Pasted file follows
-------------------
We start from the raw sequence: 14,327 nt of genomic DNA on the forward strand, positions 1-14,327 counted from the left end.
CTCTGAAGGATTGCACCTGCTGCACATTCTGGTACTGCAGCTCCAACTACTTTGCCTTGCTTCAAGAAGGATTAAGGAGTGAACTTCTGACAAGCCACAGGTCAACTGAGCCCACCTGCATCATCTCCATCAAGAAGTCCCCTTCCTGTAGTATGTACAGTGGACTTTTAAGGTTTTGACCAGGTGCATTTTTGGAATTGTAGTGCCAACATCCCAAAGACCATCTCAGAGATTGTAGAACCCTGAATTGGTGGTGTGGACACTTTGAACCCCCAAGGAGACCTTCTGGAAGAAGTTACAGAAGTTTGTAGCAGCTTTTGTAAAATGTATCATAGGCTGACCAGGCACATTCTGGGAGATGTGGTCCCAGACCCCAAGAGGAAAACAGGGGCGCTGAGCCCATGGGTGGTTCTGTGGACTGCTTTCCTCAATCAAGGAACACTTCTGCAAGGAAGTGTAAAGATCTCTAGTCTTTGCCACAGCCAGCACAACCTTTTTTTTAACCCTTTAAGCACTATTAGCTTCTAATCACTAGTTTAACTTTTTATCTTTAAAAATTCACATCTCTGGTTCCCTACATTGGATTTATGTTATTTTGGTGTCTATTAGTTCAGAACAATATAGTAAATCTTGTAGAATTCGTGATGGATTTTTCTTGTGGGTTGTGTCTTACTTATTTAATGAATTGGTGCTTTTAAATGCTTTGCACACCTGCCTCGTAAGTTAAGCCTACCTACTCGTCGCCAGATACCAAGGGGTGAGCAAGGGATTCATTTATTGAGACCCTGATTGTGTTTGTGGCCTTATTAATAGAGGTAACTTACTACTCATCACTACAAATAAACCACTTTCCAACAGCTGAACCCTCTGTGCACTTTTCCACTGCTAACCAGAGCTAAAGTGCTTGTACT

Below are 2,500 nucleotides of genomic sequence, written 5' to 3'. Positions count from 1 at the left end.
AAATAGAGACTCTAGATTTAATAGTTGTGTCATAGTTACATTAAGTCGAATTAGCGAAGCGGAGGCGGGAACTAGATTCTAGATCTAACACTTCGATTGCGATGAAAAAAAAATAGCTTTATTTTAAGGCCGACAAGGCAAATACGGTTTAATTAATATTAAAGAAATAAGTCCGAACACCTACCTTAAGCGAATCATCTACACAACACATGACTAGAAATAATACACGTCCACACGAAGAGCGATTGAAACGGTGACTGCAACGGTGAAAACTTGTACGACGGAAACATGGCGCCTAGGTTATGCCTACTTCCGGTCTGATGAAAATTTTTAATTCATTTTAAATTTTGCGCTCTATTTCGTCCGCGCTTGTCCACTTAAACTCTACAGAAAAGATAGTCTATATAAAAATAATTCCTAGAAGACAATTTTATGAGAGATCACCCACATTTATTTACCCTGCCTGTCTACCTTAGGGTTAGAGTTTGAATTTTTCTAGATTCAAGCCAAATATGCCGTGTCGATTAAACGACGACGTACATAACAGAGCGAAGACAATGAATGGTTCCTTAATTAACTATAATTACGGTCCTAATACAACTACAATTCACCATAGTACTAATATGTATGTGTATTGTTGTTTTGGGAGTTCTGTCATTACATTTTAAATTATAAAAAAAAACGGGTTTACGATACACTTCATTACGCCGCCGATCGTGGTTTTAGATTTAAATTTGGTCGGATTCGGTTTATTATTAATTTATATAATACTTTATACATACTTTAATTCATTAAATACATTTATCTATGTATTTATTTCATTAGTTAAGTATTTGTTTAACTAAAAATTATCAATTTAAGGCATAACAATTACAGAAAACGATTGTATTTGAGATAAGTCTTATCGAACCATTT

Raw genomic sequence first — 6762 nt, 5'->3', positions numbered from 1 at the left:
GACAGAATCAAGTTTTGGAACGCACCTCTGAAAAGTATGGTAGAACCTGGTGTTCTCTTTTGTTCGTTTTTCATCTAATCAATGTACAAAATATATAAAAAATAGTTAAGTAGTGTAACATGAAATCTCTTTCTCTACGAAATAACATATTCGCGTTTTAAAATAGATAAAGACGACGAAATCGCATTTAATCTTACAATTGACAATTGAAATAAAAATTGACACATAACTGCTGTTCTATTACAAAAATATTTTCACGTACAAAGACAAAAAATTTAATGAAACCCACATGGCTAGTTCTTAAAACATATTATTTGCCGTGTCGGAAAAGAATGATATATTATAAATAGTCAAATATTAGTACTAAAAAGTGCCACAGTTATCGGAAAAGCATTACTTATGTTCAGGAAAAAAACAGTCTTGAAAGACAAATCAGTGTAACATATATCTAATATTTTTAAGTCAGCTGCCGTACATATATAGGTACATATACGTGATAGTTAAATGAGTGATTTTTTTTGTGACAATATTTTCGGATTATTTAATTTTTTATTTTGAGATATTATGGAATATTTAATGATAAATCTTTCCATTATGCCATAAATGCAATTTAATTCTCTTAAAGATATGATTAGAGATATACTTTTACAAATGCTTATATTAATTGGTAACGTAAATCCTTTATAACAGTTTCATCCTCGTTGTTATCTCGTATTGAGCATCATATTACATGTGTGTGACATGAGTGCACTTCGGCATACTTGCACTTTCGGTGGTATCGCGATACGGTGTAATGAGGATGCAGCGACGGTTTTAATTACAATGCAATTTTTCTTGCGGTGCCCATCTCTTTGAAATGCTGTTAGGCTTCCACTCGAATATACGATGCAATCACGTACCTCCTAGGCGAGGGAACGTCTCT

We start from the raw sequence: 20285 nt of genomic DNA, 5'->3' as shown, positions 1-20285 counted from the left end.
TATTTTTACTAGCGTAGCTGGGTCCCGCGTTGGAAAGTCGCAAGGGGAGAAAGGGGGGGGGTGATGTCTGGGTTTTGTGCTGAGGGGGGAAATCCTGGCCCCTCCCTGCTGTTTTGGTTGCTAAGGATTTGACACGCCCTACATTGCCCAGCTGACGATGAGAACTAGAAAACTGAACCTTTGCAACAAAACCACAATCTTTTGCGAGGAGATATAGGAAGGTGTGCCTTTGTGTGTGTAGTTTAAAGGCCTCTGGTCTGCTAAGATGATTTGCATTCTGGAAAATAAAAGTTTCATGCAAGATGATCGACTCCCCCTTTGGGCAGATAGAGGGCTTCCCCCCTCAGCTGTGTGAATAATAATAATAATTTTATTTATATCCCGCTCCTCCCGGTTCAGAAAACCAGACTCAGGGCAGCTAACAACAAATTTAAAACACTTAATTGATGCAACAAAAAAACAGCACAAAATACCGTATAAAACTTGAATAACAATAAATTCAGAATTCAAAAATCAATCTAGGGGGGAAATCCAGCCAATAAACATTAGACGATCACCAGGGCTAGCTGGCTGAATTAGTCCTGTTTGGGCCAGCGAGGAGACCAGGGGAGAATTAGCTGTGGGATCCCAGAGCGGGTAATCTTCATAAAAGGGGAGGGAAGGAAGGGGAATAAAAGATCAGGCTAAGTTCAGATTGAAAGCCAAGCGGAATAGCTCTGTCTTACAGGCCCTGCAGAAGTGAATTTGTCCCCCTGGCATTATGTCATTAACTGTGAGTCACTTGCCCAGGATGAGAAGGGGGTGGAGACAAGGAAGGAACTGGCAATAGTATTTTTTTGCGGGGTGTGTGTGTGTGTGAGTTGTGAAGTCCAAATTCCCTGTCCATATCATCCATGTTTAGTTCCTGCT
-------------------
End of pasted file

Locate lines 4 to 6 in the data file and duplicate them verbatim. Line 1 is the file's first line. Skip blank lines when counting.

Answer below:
AAATAGAGACTCTAGATTTAATAGTTGTGTCATAGTTACATTAAGTCGAATTAGCGAAGCGGAGGCGGGAACTAGATTCTAGATCTAACACTTCGATTGCGATGAAAAAAAAATAGCTTTATTTTAAGGCCGACAAGGCAAATACGGTTTAATTAATATTAAAGAAATAAGTCCGAACACCTACCTTAAGCGAATCATCTACACAACACATGACTAGAAATAATACACGTCCACACGAAGAGCGATTGAAACGGTGACTGCAACGGTGAAAACTTGTACGACGGAAACATGGCGCCTAGGTTATGCCTACTTCCGGTCTGATGAAAATTTTTAATTCATTTTAAATTTTGCGCTCTATTTCGTCCGCGCTTGTCCACTTAAACTCTACAGAAAAGATAGTCTATATAAAAATAATTCCTAGAAGACAATTTTATGAGAGATCACCCACATTTATTTACCCTGCCTGTCTACCTTAGGGTTAGAGTTTGAATTTTTCTAGATTCAAGCCAAATATGCCGTGTCGATTAAACGACGACGTACATAACAGAGCGAAGACAATGAATGGTTCCTTAATTAACTATAATTACGGTCCTAATACAACTACAATTCACCATAGTACTAATATGTATGTGTATTGTTGTTTTGGGAGTTCTGTCATTACATTTTAAATTATAAAAAAAAACGGGTTTACGATACACTTCATTACGCCGCCGATCGTGGTTTTAGATTTAAATTTGGTCGGATTCGGTTTATTATTAATTTATATAATACTTTATACATACTTTAATTCATTAAATACATTTATCTATGTATTTATTTCATTAGTTAAGTATTTGTTTAACTAAAAATTATCAATTTAAGGCATAACAATTACAGAAAACGATTGTATTTGAGATAAGTCTTATCGAACCATTT

Raw genomic sequence first — 6762 nt, 5'->3', positions numbered from 1 at the left:
GACAGAATCAAGTTTTGGAACGCACCTCTGAAAAGTATGGTAGAACCTGGTGTTCTCTTTTGTTCGTTTTTCATCTAATCAATGTACAAAATATATAAAAAATAGTTAAGTAGTGTAACATGAAATCTCTTTCTCTACGAAATAACATATTCGCGTTTTAAAATAGATAAAGACGACGAAATCGCATTTAATCTTACAATTGACAATTGAAATAAAAATTGACACATAACTGCTGTTCTATTACAAAAATATTTTCACGTACAAAGACAAAAAATTTAATGAAACCCACATGGCTAGTTCTTAAAACATATTATTTGCCGTGTCGGAAAAGAATGATATATTATAAATAGTCAAATATTAGTACTAAAAAGTGCCACAGTTATCGGAAAAGCATTACTTATGTTCAGGAAAAAAACAGTCTTGAAAGACAAATCAGTGTAACATATATCTAATATTTTTAAGTCAGCTGCCGTACATATATAGGTACATATACGTGATAGTTAAATGAGTGATTTTTTTTGTGACAATATTTTCGGATTATTTAATTTTTTATTTTGAGATATTATGGAATATTTAATGATAAATCTTTCCATTATGCCATAAATGCAATTTAATTCTCTTAAAGATATGATTAGAGATATACTTTTACAAATGCTTATATTAATTGGTAACGTAAATCCTTTATAACAGTTTCATCCTCGTTGTTATCTCGTATTGAGCATCATATTACATGTGTGTGACATGAGTGCACTTCGGCATACTTGCACTTTCGGTGGTATCGCGATACGGTGTAATGAGGATGCAGCGACGGTTTTAATTACAATGCAATTTTTCTTGCGGTGCCCATCTCTTTGAAATGCTGTTAGGCTTCCACTCGAATATACGATGCAATCACGTACCTCCTAGGCGAGGGAACGTCTCT